New figures indicate that Aberdeenshire saw no growth in its pub trade last year - despite the number of locals across the UK rising for the first time in over a decade.
Office for National Statistics statistics show that the pumps were pouring at around 90 public houses in the region in 2019 – the same number as in the previous year.
But despite business holding steady, it still represents a drop from the 110 pubs open in 2007.
The introduction of the smoking ban the year before, the impact of the recession and a rise in alcohol duty in 2008 have all been blamed for landlords calling last orders since then.
The number of pubs across Scotland fell slightly last year, to 2,835 – a long way from the 3,500 in 2007.
Across the UK, a 1% rise in the numbers of pubs last year to just over 39,000 was the first increase since 2007, when the figure stood at 51,000.
Industry bodies have cautiously welcomed the national increase, but have called for tax breaks to ensure the survival of the “great British pub”.
The Campaign for Real Ale (CAMRA)is calling on Governments to review business rates and lower the tax rate on beer sold.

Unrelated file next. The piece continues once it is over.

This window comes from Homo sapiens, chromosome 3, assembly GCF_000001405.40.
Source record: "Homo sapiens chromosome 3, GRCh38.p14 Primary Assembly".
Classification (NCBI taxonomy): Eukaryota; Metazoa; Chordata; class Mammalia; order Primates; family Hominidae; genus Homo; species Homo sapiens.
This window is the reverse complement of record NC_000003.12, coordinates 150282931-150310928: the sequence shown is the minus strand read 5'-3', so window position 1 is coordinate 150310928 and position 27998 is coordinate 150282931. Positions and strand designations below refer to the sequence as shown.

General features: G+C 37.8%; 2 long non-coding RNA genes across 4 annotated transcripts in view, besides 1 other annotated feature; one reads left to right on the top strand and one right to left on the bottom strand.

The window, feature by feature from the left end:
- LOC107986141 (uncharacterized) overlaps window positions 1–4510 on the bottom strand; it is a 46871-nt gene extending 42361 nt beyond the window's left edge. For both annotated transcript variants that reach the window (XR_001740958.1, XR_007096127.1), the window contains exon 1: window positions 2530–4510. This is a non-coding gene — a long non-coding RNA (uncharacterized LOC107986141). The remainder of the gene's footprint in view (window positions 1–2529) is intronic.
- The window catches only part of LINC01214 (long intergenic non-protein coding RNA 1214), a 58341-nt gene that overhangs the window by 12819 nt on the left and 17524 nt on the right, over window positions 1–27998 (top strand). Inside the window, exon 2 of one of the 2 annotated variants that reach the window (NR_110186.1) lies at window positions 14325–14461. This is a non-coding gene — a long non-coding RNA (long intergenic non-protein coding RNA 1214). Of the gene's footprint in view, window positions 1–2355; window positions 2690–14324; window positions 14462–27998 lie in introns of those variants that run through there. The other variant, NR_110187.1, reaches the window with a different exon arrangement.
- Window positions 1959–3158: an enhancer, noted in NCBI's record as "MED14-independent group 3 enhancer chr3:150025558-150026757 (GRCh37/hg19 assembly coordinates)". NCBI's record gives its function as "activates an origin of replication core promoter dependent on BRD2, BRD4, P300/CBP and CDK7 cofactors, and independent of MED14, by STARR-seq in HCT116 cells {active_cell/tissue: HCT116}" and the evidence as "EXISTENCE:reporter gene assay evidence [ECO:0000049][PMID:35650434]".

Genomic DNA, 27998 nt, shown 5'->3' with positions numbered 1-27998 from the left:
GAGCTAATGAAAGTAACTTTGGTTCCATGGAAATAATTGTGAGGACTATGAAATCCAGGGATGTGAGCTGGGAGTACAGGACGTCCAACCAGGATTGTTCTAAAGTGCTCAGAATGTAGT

In 2007, the average watering hole in the UK employed five people. Now, the figure stands at eight.
In Aberdeenshire, a similar trend has been seen, with the average pub employing six staff in 2019, up from four from 2007.
A Scottish Government spokeswoman said: “Local pubs play an important social role in many communities across Scotland, which is why we are supporting town centres – including pubs – as they face the challenge of changing and evolving customer patterns.
“Our £50 million capital Town Centre Fund 2019-20 enables local authorities to stimulate and support economic investments which encourage town centres to diversify and flourish, creating footfall through local improvements and partnerships.”